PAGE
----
Sunday’s approval at the European Union summit of the Brexit draft withdrawal treaty will drive Britain closer to the unhappy and unnecessary ending of a 45-year story. But whether it comes to fruition ~ as Theresa May wishes and many among the Conservatives don’t ~ is as yet far from certain. It is ever so uncertain whether Britain’s Prime Minister will be able to pilot her deal successfully in the House of Commons next month.
Trends over the past few weeks scarcely inspire optimism. True the signing of any deal per se is a moment in history; by that token the development in Brussels can be reckoned to be a forward movement of sorts. Mrs May has observed that a “new chapter in our national lives is beginning”; the precise content of that narrative remains vague more than two years after the momentous referendum.
The foes within are formidable; in comparison, the signing-off by the EU-27, so-called, was a relatively easy part of the overall construct. Small wonder that Sunday’s ceremony was not greeted with a scintilla of euphoria; there is a red herring too many across the trail.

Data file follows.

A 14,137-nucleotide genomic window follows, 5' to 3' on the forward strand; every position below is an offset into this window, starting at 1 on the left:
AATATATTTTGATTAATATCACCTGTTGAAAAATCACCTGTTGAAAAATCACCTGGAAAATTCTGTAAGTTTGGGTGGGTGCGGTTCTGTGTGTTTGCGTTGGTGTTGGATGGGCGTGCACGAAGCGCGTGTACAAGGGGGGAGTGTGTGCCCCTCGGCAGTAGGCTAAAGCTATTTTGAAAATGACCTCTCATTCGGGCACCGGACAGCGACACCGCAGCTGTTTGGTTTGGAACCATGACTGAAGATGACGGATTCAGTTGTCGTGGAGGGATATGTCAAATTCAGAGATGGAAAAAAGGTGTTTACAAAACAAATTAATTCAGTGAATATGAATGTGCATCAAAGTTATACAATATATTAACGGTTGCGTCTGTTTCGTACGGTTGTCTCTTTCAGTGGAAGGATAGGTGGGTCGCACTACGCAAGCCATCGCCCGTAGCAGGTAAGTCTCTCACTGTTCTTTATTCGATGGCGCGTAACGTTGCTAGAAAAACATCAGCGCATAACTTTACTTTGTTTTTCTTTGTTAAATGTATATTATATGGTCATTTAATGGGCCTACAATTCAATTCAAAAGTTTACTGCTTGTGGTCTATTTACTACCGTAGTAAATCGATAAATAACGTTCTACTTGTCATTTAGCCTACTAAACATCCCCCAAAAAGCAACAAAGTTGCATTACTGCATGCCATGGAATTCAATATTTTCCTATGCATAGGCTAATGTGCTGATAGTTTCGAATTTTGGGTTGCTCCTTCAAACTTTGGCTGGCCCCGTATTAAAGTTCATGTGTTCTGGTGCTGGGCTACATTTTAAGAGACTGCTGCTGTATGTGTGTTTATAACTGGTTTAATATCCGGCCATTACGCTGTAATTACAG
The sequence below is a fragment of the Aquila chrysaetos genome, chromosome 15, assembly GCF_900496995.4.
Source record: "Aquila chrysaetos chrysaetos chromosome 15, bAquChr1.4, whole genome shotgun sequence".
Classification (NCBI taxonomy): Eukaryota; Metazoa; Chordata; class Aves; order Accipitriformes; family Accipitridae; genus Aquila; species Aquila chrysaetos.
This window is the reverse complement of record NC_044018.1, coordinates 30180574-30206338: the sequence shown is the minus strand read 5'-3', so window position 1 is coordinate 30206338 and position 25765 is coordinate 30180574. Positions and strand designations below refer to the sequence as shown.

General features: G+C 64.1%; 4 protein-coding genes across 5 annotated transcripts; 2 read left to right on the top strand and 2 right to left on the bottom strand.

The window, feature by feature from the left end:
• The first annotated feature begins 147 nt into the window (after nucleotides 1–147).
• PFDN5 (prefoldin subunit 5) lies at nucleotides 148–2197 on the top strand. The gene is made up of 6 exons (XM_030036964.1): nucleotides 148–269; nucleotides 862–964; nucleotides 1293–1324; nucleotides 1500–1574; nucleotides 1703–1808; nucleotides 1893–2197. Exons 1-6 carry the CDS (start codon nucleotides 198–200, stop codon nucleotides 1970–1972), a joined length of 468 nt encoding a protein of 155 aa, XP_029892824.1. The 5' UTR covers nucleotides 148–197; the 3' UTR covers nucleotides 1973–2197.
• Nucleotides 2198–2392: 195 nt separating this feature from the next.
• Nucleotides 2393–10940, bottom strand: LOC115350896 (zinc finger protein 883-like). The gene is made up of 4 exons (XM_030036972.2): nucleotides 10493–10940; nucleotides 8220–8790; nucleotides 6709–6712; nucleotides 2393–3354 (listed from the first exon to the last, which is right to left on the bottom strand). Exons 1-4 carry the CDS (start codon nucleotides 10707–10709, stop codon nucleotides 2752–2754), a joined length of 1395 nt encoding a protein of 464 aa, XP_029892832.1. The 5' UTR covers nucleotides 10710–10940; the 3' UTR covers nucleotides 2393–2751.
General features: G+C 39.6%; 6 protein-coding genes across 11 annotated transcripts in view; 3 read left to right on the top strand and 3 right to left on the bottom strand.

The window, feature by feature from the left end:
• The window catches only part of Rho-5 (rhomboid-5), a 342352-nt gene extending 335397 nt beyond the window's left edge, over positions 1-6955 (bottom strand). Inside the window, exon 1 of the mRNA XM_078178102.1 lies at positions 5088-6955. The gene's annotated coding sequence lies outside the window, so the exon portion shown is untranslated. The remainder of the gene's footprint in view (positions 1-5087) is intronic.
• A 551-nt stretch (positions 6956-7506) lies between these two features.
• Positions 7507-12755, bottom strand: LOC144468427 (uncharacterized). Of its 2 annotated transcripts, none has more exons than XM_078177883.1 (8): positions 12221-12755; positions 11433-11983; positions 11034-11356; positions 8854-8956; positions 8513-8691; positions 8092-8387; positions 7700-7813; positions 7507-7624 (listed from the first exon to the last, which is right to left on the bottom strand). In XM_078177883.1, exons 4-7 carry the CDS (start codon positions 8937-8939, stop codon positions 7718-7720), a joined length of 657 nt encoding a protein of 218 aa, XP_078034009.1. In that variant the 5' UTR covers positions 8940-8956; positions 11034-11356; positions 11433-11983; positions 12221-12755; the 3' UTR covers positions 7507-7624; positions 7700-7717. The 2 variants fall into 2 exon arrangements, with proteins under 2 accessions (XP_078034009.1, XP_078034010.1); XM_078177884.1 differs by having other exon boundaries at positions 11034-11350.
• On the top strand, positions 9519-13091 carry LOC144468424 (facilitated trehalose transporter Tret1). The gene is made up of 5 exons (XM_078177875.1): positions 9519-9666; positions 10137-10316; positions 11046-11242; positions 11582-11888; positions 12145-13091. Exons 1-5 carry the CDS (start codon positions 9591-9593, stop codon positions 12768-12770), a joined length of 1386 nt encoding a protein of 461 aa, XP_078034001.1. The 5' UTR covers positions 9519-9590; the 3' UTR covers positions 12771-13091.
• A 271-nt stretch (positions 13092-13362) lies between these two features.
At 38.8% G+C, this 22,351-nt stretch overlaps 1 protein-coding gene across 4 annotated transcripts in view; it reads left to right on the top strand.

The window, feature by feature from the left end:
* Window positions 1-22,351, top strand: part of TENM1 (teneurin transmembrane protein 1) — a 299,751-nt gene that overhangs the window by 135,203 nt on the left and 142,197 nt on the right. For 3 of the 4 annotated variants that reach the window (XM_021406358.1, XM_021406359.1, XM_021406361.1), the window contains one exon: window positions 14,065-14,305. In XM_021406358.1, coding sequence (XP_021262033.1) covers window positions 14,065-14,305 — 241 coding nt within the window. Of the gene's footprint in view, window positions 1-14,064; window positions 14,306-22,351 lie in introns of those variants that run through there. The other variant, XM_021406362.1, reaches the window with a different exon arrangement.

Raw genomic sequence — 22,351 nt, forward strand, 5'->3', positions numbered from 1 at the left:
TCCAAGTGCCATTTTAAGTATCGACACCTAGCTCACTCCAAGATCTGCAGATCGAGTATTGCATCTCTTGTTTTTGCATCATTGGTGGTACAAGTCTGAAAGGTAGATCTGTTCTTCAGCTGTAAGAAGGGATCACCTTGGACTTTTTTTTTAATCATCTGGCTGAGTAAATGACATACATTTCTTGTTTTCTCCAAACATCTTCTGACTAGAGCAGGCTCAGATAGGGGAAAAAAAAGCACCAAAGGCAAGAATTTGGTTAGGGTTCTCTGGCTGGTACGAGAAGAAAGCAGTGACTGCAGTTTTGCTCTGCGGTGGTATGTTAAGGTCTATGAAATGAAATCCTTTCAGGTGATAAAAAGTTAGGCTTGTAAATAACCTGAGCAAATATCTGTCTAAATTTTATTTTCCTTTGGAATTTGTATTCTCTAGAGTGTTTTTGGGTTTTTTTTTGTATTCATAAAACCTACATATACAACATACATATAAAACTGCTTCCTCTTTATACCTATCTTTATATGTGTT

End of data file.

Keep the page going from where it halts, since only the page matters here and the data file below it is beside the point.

Indeed, unmistakable was the degree of despond in the EU headquarters ~ “It is a sad day, not a day to celebrate”, even “tragic”, was the plaintive response of the German Chancellor, Angela Merkel. Mrs May was perhaps obligated to put up a brave face, saying that she was full of optimism about the future of the country. But the past weeks have underscored that the Brexit deal cannot be beneficial for Britain, not to forget Ireland and Scotland.
On closer reflection, Britain has brought the current situation upon itself. It must of necessity heal the self-harm in order to forestall further damage. The nub of the matter must be that Britain is already damaged and diminished, weakened in its dealings with the other EU members and the world in the wider canvas. This has been borne out by the last-minute tussle over Gibralter. The EU is with Spain, as the president of the European Commission, Jean-Claude Juncker, has reaffirmed. Equally, Spain is with the EU.
The UK will be on a relatively weak wicket if it goes solo in negotiations, notably on the trade deals, with the US, China and others. The “Remain” ministers have reportedly formed a new “Gang of Five”, hoping to compel Mrs May to adopt a softer Brexit after the almost certain defeat in the Commons vote.
The campaign for a second referendum is gaining momentum among both the public and politicians. Brexit is an economic and political disaster, fuelling, not healing, divisions. As the extent of the folly gets increasingly clearer, the epilogue becomes ever so uncertain. It is unlikely that Brexit will solve the problems that prompted the referendum on 23 June 2016.